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Greed Will Bankrupt A Small Town

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It’s high time the local business owners speak up. I am a small business owner in High Springs for seven years now, and before that, helped run the High Springs Art Coop for six years. As we all know, our area is growing at a crazy rate. People have discovered our area for the treasure it is, as we all have at one point, so we have to learn to accept change in a reasonable way. The key word is reasonable.

Landlord greed with unreasonable rents kills business, most of all small business. Even big business suffers. I remember a story before Covid of the famous Barney’s of NYC, an icon for years that closed because the owners of their building raised the rent. They were already paying a million dollars a month!

Locally, look how the lovely town of Alachua went from being a vibrant historic downtown that we in High Springs envied and now it struggles to make it. Why? I feel it is because of large land owners who own the majority of real estate. They get renters in the first year at a low rate and after a year jack up the rent. I was told by a previous store owner than they over charge for utilities, too. These small places can barely make $1,000 to $1,500 a month total and most don’t bring in a monthly salary for themselves. How are they going to pay over $2,000 a month rent? Shame on what has happened in that lovely town.

Micanopy is another depressed town because of unreasonable people and then just look at downtown Gainesville. I wonder how long all those huge apartment houses will sit empty because of the humongous rents they are charging.

We can still save High Springs. We can make it a model historic small-town success. Here we have a few local hero landowners who are logical, honest and smart business owners. They charge rents that these small businesses can sustain.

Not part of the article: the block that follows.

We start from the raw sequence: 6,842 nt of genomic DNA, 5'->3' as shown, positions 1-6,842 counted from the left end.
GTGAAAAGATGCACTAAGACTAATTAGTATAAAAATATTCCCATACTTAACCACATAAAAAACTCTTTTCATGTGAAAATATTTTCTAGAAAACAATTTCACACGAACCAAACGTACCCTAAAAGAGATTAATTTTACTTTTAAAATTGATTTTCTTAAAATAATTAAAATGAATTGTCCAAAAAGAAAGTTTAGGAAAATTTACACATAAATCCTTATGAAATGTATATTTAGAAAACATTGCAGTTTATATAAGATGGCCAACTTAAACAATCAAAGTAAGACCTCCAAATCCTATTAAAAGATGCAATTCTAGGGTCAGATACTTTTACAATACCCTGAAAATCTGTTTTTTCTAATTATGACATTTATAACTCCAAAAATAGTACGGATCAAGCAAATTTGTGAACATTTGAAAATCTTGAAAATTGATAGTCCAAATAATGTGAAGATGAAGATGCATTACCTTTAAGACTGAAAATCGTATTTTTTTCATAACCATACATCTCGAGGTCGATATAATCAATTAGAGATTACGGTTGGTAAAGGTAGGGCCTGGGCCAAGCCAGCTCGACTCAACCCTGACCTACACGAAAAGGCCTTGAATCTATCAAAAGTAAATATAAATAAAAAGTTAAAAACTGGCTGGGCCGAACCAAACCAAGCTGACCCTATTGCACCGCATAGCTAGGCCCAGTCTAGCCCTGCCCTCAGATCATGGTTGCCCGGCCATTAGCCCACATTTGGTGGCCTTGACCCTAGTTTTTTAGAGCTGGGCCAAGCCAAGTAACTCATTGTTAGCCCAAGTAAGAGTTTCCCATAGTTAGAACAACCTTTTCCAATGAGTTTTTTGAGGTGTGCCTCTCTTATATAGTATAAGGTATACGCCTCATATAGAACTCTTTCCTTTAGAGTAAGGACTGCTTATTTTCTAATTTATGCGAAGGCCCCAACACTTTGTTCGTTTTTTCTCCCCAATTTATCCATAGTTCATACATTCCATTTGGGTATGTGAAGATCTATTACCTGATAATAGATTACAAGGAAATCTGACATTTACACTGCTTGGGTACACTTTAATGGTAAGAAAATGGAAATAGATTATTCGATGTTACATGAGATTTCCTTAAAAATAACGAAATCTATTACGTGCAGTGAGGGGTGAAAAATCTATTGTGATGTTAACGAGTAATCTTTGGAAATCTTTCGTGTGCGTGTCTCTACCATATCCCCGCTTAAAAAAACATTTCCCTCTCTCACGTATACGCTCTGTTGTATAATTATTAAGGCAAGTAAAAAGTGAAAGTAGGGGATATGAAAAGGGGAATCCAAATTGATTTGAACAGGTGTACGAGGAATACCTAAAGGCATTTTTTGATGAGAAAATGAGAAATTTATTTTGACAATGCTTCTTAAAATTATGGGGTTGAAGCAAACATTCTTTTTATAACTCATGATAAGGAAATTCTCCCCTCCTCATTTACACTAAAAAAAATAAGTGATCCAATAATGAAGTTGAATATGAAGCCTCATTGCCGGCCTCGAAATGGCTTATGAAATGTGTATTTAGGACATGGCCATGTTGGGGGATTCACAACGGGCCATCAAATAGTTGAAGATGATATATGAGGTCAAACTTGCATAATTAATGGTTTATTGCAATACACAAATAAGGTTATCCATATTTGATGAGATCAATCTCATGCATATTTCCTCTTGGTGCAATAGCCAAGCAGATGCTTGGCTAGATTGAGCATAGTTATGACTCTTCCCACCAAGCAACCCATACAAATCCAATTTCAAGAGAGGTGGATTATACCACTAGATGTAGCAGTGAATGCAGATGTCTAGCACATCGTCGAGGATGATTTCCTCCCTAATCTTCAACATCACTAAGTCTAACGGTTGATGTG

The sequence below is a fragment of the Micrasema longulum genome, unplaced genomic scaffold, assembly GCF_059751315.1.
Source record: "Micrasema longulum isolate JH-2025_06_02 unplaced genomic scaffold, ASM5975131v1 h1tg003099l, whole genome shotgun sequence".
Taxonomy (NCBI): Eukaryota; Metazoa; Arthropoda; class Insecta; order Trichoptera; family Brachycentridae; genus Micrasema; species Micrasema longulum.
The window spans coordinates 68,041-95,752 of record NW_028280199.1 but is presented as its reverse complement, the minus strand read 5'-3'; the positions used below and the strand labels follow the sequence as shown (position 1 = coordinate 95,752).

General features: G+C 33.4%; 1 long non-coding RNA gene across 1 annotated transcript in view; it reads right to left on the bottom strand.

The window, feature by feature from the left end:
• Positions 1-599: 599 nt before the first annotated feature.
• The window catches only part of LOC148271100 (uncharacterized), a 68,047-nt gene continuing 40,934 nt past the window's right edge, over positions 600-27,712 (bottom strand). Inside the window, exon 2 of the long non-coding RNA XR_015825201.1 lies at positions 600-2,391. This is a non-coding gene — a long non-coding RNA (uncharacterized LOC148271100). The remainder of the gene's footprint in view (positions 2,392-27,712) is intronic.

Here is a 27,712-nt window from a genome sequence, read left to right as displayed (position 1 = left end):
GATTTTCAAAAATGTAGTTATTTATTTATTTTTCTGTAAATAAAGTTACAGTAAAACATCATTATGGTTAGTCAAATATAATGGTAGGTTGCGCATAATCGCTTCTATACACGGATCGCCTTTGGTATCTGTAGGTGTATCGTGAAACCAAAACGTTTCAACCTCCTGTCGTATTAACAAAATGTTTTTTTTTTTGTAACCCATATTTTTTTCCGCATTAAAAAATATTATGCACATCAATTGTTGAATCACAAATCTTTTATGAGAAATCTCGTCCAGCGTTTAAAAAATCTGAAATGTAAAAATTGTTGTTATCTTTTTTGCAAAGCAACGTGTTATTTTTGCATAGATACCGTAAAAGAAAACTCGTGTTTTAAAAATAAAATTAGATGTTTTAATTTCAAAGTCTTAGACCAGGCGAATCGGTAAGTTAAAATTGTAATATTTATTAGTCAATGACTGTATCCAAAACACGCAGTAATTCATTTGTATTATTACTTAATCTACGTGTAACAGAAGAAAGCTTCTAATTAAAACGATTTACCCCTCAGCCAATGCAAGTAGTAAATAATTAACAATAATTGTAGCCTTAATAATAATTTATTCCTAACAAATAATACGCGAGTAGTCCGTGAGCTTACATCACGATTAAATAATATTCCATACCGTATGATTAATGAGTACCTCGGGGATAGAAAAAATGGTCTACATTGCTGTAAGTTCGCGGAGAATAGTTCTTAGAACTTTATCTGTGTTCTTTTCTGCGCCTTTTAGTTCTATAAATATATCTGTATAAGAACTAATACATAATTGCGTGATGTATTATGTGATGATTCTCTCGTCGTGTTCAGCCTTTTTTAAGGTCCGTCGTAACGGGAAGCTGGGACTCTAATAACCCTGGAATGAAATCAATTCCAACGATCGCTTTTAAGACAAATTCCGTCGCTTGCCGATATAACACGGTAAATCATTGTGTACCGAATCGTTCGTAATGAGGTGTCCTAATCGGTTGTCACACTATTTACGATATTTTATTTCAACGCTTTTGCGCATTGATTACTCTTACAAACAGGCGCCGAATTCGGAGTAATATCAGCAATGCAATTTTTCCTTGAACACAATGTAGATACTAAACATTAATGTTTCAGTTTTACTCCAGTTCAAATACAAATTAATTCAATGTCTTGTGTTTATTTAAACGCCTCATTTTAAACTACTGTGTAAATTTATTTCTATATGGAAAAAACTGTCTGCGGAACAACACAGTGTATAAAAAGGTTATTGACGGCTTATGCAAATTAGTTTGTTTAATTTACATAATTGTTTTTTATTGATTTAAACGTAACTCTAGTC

The Barber and Grady families in our town are a blessing to all who rent from them—unlike some of the newbies who have bought up some of our buildings. The newbies’ unrealistic expectations can kill small businesses, or no one will pay such high rents, so their structures remain empty.

For example, in downtown High Springs there is the corner spot where River Run Olive Oil sat. It is a prime location, and here it is another year that it sits empty. The original owners sold because they wished to retire.

Across the street from me is the largest group of modern local store spaces. There was a quilt store there for a bit, but she couldn’t sustain the high rent. The same with rentals on the other side of her, the buildings have sat empty for years now. The owner is from Miami and thinks she is going to get Miami prices. All of these are prime real estate, front and center on Main Street and empty.

The main inspiration to this letter is The Florida Springs Institute. It is our local nonprofit, which does so much good protecting and bringing awareness to our local waters. I understand they are being kicked out of their corner space by their landlord. I heard they weren’t even given the offer to stay at a higher rate. The landlord is going to put someone in there at a huge increase in rent.

Although the landlord professes to support the springs, it seems that is the bottom line is taking precedence. We will see if the “new” business can sustain the ridiculously high rent or will downtown have another empty store front?

I had to say something and bring attention to this issue, even though I don’t think there is much we can do. The town is at the mercy of landowners who decide the bottom line. We can only hope and pray that our little town of High Springs continues to grow with sweet businesses that add to our charm with newbies coming who want to add to our world.

We are not against “reasonable” change. We welcome new and younger people looking to share in our small-town dream. Younger entrepreneurs bring vitality and freshness. We are just asking new and old landlords to keep it real and not let the over inflated prices for everything else invade common sense business practices. We expect you to make “reasonable” incomes, just not overpriced ones.

The future is determined right now. We either jack up rents, run the little charming business out and we get replaced by offices, empty stores and decay, or we support the small-town flair, encouraging the entrepreneur and make a small local business possible for everyone.

Remember that a store that sits empty for years produces zero rent. The more spaces that are filled, the better it is for all businesses.

Tina Corbett

High Springs, Florida